wounded and eleven missing.

The regiment marched back inside the breastworks at
Laurel Hill that night, wet and hungr}-, for during the
afternoon it had rained quite hard, completely drenching
us. Here the regiment labored for the next few days
building and strengthening a line of earthworks that

New Hampshire Volunteers. 309

extended from Laurel Hill away to the left towards Fort
Harrison, which had been captured by our forces on the
29th of September.

On the 6th of October, we were paid, and the paymaster
was not quite done paying some of the troops at this place
on the morning of the 7th, when the enemy was reported
as advancing on our position in force. The men who
were present on that particular morning will remember
that the lirst alarm was given while the dit^erent com-
panies in the regiment were at breakfast, which, by the
wav, the men alwavs spoke of as "being at crrub," the
principal dishes of such a feast being invariably " hard-
tack " and coffee, with occasionally a small piece of " salt
horse " ; and sometimes, for a change, " soft-tack," which
was in reality hard-tack softened by the "gentle rain from
heaven," while carted about in an uncovered wagon in the
rear of some expedition, for perhaps a week or more.

About the first notice we received regarding the alarm
was the cavalry pickets coming in at full gallop, some of
them bare-headed and minus a portion of their clothino-.
The outposts were about a mile and a half from our main
body of troops, and were out on the Charles City road on
our right. They consisted of a portion of Kautz's cavalry,
and were supposed to be strong enough to make consid-
erable opposition to an advancing force, thus giving the
troops back at the main line ample time to get prepared to
resist an assault. We soon began to hear scattering shots
far out in front near the picket line, and knew^ then it was
the enemy's skirmishers advancing. The cavalry came
rushing in without as much as an attempt at opposing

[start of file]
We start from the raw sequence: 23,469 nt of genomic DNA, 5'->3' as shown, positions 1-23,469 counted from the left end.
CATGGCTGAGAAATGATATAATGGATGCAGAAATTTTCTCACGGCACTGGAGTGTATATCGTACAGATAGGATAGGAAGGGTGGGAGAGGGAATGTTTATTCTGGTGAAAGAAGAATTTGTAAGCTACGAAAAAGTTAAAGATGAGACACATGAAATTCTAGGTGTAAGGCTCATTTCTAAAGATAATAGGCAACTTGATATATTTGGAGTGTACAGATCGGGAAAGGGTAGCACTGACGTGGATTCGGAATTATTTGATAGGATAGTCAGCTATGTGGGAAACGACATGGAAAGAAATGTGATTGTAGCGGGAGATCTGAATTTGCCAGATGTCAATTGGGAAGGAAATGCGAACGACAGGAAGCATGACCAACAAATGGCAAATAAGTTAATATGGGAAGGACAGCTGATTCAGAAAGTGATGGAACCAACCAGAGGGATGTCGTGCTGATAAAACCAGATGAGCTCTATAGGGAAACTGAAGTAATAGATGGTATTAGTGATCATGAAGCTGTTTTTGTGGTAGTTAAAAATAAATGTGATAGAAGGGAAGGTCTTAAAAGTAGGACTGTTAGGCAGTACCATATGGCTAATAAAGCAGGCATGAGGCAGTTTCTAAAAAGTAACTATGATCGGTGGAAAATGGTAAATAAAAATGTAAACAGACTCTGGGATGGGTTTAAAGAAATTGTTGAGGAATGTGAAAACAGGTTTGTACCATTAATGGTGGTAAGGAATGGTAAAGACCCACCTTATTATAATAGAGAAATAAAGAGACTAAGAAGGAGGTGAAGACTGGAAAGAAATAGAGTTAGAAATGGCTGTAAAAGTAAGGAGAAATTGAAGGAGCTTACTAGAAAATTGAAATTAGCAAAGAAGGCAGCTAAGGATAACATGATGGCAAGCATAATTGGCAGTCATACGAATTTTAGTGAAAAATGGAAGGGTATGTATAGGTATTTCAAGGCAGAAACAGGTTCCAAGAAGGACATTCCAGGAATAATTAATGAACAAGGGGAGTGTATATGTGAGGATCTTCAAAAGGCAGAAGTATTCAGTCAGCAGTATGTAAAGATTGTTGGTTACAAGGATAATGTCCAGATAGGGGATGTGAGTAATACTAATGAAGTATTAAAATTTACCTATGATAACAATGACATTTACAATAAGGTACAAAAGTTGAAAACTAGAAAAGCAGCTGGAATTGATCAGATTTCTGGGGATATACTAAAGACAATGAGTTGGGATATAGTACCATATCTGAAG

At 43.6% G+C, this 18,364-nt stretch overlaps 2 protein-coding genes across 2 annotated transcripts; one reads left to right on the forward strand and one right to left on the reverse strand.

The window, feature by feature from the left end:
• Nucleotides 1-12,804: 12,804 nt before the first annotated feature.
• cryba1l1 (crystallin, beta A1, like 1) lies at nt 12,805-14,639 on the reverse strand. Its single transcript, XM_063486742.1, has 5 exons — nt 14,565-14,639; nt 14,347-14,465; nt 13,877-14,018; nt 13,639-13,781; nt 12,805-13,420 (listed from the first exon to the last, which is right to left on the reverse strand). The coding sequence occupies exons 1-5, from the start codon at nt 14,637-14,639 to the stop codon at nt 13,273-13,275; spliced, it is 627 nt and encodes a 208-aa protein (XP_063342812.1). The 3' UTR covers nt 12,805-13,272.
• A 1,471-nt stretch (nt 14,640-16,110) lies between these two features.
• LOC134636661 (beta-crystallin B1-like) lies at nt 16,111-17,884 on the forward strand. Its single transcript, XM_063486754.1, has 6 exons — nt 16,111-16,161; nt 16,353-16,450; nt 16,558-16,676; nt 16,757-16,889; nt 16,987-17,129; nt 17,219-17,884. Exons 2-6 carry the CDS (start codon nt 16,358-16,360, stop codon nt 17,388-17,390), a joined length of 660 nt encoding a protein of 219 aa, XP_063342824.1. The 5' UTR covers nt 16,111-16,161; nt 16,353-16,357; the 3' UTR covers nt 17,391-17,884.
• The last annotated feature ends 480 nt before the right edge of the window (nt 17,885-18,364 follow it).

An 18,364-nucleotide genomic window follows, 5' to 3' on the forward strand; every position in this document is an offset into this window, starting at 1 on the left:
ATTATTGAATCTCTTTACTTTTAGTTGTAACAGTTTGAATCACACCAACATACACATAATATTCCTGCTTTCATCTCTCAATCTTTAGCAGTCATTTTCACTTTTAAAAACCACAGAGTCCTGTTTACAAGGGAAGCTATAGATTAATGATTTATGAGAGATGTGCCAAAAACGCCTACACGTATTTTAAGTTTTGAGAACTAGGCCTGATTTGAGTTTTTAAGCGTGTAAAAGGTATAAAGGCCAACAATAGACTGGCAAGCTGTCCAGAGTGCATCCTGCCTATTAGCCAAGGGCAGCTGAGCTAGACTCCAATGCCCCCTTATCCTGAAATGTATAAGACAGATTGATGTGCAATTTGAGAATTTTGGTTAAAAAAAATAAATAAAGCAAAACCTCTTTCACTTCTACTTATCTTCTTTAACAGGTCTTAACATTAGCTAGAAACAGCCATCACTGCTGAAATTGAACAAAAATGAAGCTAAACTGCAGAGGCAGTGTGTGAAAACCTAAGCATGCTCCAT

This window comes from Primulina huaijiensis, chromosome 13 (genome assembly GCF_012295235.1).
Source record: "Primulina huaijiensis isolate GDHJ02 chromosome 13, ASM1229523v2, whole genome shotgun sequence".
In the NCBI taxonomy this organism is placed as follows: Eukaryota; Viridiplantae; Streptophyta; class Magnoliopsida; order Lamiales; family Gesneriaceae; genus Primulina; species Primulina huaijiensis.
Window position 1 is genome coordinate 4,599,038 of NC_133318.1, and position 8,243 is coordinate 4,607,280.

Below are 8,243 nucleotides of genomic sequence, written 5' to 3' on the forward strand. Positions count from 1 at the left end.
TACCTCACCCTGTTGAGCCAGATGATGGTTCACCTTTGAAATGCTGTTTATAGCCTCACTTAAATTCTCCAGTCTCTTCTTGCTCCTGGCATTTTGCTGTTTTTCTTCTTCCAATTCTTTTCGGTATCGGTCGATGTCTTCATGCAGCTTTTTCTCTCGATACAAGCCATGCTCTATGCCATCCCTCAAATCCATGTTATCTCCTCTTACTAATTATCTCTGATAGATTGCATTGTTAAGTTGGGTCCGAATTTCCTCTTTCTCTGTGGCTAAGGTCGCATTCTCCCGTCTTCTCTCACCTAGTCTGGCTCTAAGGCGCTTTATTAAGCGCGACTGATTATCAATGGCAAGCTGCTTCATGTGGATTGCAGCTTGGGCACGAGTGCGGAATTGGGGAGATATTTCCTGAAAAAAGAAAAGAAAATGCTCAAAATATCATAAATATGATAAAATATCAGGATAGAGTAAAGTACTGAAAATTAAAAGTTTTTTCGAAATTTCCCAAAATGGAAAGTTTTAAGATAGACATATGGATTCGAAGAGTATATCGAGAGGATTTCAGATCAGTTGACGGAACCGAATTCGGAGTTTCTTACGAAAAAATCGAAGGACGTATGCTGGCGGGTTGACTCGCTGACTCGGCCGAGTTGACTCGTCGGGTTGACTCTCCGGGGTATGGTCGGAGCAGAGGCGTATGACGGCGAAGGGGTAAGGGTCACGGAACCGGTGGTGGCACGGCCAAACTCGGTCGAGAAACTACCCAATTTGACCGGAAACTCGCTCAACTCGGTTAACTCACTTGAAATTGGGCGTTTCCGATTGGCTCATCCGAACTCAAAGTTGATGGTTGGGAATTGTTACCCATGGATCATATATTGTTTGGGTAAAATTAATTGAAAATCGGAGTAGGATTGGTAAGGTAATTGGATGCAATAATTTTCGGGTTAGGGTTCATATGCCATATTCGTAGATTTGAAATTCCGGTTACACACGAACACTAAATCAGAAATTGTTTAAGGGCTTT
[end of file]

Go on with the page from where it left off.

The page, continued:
their skirmish line, and without apparently trying to dis-
pute a single rod of the ground over which they were

As soon as the cause of all this tumult was ascertained,
our forces were quickly disposed along our earthworks,

3IO History of the Seventh Regiment

extending from Fort Harrison northward to Laurel Hill
and on to the Charles City road and beyond. At the
point where the New Market road came in contact with
the line of Confederate works as we found them, a new
line of works was thrown up across an open field, at right
angles to the old works, and running in a northeasterly
direction to the edge of a piece of woods, the old works
having been reversed by our forces. In front of the new
line across the field, the ground was clear for about a third
of a mile to some farm-buildings, near which some rebel
artillery was afterwards placed. General Terry's division,
to which we belonged, was taken from behind the earth-
works, and its place was made good by the men stretching
out their line so as to be only one rank deep. We were
marched to the right of, and continued the line beyond,
the breastworks ; the left of our regiment rested on the
breastworks, which were also defended by the Forty-
eicrhth N. Y. Volunteers.

It was in this open field that our artillery was placed ;
on the right of the artillery was a tract of timber of very
thick growth, and this part of our line was near a slight
elevation called Laurel Hill. In the edge of this timber
was posted the Seventh New Hampshire, as the left regi-
ment of Hawley's brigade ;♦ on our right was the Third
New Hampshire ; still further along the One Hundred
and Forty-eighth N. Y. Volunteers, a new regiment tem-
porarily attached to our brigade ; and on their right were
posted the Sixth and Seventh Conn. Volunteers and the
Sixteenth N. Y. Heavy Artillery. We had but one line
of battle, and no troops in rear of us for support; if this
line was broken, it would let the enemy in our rear to the
James River, giving them a fine opportunity to capture
everything in their way.

As soon as we could form our regimental lines, a line